From La Lande & Fynje7
LS: American Philosophical Society
Amsterdam the 7th. May 1781
The flattering ourselves, that our Name is not entirely Unknown to You as we have the pleasure to be acquainted with Mr. Adams, Mr Searl, and very intimately with Mr. Dumas emboldens us to take the Liberty of adressing ourselves directly to you on the following Subject— We have this day Received a Letter from our freinds at St. Eustatia, in which they Mention to have Sent us the undermentioned bills on the Commissioners of the United States, by the fleet that Sailed a few days ago from St. Eustatia, before the Capture of that Island,8 and as these Bills are undoubtedly fallen into the hands of the Enemy, We earnestly Beg of you to stop the payment of those Bills, Should our hand be Conterfeited and they presented for payment; and We further prey that as the Like may happen again; as We often Receive those bills with American Vessels, that you would be kind enough, to take Notice of our hand Writing, and also, that all the Bills We Send for payment are always Endorsed to Messrs. Sellonf & Co. Bankers at Paris.—9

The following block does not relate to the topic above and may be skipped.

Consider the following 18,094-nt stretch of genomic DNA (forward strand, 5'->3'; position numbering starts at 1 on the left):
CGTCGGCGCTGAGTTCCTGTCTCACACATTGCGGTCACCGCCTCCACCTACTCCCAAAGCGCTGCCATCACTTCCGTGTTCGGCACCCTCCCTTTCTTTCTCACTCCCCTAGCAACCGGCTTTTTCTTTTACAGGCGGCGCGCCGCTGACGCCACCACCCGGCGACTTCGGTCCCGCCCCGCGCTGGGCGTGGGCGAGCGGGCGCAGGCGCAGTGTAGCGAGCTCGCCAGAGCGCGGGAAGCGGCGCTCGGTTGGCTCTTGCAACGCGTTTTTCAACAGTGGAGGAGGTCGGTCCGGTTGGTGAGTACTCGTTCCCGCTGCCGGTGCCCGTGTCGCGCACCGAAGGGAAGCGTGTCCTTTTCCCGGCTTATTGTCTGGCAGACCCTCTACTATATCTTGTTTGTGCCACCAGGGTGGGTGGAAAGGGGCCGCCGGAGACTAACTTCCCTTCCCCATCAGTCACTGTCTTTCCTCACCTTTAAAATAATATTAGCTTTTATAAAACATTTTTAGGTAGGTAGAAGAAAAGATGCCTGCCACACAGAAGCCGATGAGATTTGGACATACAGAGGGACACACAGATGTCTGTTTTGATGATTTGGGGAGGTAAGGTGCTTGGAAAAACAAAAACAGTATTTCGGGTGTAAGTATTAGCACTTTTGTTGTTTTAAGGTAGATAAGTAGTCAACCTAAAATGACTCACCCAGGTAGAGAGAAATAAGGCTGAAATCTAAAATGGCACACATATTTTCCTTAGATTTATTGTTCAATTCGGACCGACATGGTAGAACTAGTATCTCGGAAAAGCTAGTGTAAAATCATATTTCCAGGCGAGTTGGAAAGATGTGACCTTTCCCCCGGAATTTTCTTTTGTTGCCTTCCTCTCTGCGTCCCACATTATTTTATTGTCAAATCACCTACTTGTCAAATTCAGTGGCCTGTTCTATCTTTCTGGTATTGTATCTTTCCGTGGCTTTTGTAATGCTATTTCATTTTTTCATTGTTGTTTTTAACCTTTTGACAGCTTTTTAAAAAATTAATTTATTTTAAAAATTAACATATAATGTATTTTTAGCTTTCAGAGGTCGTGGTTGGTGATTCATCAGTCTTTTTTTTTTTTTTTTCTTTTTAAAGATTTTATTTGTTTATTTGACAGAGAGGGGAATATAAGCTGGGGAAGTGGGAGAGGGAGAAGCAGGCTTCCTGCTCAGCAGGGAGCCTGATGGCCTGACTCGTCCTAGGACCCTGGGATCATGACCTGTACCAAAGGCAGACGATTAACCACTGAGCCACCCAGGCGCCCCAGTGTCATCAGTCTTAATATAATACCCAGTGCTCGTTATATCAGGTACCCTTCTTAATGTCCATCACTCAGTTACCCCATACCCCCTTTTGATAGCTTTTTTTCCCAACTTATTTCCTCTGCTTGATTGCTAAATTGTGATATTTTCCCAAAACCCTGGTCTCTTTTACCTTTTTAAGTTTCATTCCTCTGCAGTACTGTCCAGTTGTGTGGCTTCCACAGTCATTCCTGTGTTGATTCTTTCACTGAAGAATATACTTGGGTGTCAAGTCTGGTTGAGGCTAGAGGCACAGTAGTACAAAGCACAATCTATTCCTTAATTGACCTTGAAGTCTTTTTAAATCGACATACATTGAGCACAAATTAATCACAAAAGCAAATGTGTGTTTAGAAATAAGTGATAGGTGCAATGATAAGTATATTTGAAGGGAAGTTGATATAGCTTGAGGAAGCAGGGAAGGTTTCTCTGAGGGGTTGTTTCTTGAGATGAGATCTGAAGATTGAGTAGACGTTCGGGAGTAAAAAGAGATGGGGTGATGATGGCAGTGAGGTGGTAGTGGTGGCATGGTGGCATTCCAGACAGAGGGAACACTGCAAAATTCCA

We Should deem ourselves happy, if We could be any Ways usefull to the American Cause to which We are Strenuously attached, and to be able to Convince You of the Sincerity the esteem and Regard, with which We Subscribe Ourselves Your Excellencÿ’s Most devoted humb Servts.
DE LA Lande & FYNJE
Notice of ten Bills drawn by F. Hopkinson Treasr. of Loans on the Commissioner or Commissioners of the United States of America at Paris, fallen into the hands of the Enemy.— All dated in Octob. Novemb. & Decemb. 1780. and endorsed to us, by Benjamine Harbeson,1 or Ths. Wallace & J. Smith
DE LA Lande & FYNJE
To his Excellency Benjamin Franklin &c &c &c at Passy
Addressed: To / his Excellency / Benjamin Franklin / Minister Plenipotentiary / of the United States / Paris
7. Jacob de la Lande and Hendrik Fynje were business associates of Dumas: XXV, 700–1n.
8. Adm. Rodney seized the island on Feb. 3: XXXIV, 465n.
9. For the banking firm of Sellonf & Cie. see XXV, 206n. We have no record of BF’s having responded.
1. Benjamin Harbeson was a Philadelphia coppersmith: Willard O. Mishoff, “Business in Philadelphia during the British Occupation, 1777–1778,” PMHB, LXI (1937), 180.